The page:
The cryptocurrency market has many participants: exchanges, miners, wallet providers, holders, traders, token issuers, advisors, brokers, market makers, etc. Some provide services and platforms for trading, others facilitate trades between parties, and some deliver liquidity. For example, brokers earn from matching buyers and sellers for crypto assets. Examples are Robinhood, Webull, and TradeStation Crypto.
Market makers’ role is to “create a market” for investors to buy and sell crypto at a fair price and in any amount. They provide liquidity for other traders for successful work on a crypto exchange. Examples of market makers: NinjaPromo, GSR, and Bluesky Capital.
Market Maker vs Broker
Crypto brokers and market makers are different players in the financial markets. Here are the crucial differences between them:
- Function. Brokers act as intermediaries between buyers and sellers. They facilitate the buying and selling of cryptocurrencies by connecting traders with liquidity providers such as exchanges or market makers. Market makers, on the other hand, are entities that provide liquidity to the market by quoting both buy and sell prices for a financial instrument. They operate on a market maker platform and stand ready to buy or sell assets at any time.
- Role. Brokers execute trades on behalf of their clients by matching buyers with sellers. They may offer additional services such as research, analysis, and trading platforms to assist traders in making informed decisions. Market makers actively participate in the market by providing continuous buy and sell quotes. They help ensure there is a readily available market for a particular asset, reducing the bid-ask spread and enhancing liquidity.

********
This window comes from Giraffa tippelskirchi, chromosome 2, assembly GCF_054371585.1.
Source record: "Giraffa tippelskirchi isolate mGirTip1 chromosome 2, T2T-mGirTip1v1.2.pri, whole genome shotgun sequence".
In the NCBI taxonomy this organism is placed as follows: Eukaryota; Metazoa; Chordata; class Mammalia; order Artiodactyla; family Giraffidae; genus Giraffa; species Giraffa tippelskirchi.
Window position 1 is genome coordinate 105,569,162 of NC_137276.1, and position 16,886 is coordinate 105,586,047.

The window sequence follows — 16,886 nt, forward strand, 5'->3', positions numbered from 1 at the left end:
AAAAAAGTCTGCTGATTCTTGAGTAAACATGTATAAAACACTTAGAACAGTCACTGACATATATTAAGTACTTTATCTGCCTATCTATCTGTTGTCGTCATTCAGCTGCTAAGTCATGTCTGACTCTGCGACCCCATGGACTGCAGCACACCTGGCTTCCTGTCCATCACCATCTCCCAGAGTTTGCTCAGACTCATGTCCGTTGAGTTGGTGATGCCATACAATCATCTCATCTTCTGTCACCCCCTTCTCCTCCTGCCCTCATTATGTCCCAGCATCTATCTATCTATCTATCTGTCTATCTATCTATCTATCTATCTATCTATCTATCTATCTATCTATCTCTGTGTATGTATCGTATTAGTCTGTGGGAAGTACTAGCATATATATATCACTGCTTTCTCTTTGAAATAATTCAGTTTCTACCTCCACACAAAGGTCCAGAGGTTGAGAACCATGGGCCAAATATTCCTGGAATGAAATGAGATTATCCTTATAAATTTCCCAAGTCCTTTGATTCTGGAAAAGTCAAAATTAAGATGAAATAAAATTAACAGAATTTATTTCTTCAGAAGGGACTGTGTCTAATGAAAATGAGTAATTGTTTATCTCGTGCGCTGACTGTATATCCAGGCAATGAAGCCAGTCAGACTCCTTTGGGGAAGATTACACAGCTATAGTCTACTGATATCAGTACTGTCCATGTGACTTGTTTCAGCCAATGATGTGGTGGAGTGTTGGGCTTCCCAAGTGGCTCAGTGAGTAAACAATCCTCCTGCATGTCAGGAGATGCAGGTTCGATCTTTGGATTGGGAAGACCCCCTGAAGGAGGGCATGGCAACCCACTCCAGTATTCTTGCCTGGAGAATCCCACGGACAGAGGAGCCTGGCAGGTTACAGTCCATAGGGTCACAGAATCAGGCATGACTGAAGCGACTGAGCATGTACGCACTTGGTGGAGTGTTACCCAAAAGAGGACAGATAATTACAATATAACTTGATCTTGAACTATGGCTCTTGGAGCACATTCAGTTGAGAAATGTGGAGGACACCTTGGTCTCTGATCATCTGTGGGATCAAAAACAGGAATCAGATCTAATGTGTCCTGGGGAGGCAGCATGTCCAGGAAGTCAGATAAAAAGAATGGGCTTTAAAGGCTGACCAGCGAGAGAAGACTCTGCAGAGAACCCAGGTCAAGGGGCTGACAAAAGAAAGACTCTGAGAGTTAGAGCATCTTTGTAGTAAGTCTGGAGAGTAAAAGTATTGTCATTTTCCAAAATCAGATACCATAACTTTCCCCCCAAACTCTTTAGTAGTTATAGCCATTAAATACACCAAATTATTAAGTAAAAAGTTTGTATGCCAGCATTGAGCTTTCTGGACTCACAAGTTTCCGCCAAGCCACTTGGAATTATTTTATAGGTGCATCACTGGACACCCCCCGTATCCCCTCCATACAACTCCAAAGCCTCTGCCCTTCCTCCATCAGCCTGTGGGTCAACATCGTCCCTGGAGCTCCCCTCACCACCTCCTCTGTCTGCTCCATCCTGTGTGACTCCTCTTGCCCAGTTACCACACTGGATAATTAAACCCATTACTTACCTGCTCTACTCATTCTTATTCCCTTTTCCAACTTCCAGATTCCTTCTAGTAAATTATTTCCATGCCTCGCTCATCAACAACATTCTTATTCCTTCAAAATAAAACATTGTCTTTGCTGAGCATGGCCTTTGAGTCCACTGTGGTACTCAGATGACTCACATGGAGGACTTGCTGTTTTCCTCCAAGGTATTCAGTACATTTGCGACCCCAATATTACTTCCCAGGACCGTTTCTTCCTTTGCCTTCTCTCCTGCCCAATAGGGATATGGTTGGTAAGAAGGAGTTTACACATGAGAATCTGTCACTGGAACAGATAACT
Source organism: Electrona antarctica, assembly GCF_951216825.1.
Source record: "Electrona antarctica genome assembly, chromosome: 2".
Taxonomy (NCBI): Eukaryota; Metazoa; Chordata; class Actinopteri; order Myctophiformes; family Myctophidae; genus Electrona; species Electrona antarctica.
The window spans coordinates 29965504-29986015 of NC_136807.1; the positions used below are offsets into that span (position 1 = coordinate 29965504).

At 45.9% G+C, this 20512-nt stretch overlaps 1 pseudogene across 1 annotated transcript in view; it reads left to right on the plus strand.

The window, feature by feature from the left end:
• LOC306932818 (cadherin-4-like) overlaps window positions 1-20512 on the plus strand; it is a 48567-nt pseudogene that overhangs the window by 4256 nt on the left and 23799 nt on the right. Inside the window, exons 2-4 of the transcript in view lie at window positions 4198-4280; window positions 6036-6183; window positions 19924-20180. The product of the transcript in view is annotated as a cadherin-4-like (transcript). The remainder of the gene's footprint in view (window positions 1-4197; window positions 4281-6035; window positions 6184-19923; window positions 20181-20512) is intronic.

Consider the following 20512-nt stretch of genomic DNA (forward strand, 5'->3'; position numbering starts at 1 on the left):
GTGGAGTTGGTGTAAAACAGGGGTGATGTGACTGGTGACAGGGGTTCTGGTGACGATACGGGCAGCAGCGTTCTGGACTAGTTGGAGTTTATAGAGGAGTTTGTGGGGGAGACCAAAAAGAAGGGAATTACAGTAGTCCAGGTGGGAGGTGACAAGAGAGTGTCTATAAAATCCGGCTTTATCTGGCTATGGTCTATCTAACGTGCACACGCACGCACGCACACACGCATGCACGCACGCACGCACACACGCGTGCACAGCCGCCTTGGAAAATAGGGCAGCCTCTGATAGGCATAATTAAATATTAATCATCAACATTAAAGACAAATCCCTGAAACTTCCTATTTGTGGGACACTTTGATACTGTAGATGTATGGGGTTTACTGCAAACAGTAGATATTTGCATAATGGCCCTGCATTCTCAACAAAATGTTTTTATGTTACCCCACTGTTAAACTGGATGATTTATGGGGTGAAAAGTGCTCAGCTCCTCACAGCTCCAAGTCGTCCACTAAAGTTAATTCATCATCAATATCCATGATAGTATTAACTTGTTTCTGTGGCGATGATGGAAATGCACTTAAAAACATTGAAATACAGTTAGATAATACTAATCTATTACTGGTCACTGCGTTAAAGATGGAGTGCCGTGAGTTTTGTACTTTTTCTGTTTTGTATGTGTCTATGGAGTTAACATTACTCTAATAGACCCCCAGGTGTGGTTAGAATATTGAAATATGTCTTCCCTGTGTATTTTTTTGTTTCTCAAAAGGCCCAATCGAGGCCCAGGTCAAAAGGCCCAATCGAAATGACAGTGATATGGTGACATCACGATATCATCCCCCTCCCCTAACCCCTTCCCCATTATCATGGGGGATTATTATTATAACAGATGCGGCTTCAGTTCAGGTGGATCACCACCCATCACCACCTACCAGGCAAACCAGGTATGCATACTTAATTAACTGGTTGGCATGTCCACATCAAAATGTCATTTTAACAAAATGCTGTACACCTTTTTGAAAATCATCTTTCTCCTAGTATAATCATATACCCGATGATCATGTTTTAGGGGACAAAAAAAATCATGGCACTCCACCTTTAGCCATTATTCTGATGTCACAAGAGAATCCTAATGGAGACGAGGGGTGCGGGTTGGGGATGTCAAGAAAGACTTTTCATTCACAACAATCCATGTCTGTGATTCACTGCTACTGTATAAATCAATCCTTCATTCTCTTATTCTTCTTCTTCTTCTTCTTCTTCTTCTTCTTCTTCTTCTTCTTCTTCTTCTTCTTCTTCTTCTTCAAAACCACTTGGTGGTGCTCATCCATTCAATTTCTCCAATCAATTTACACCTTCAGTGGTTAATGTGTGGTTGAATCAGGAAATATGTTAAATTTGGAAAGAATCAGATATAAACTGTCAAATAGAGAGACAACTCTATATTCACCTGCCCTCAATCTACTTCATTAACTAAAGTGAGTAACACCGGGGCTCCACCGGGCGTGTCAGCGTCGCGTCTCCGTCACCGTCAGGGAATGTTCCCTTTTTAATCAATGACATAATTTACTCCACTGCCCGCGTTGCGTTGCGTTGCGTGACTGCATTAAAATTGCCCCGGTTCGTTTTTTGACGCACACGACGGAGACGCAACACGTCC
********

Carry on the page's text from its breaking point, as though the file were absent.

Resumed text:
- Profit making. Brokers typically charge fees for their services. They may earn money through spreads, but their primary revenue source is often the fees they charge for executing trades. Market makers profit from the bid-ask spread. They buy assets at the bid price and sell at the ask price, taking the difference as their profit.
- Risk. Brokers usually do not hold inventory of assets but match buyers with sellers. Market makers actively engage in trading and, therefore, carry some level of risk associated with market movements.
- Regulation. Brokers are often subject to financial regulations that vary by jurisdiction. They need to comply with rules to ensure the fair and transparent execution of trades and protect the interests of their clients. Market makers may also be subject to regulations, but their activities are primarily focused on providing liquidity.
Broker is a broader term that encompasses various entities involved in facilitating trades between buyers and sellers, while a market maker in crypto represents a specific type of participant that plays a crucial role in providing liquidity to the market.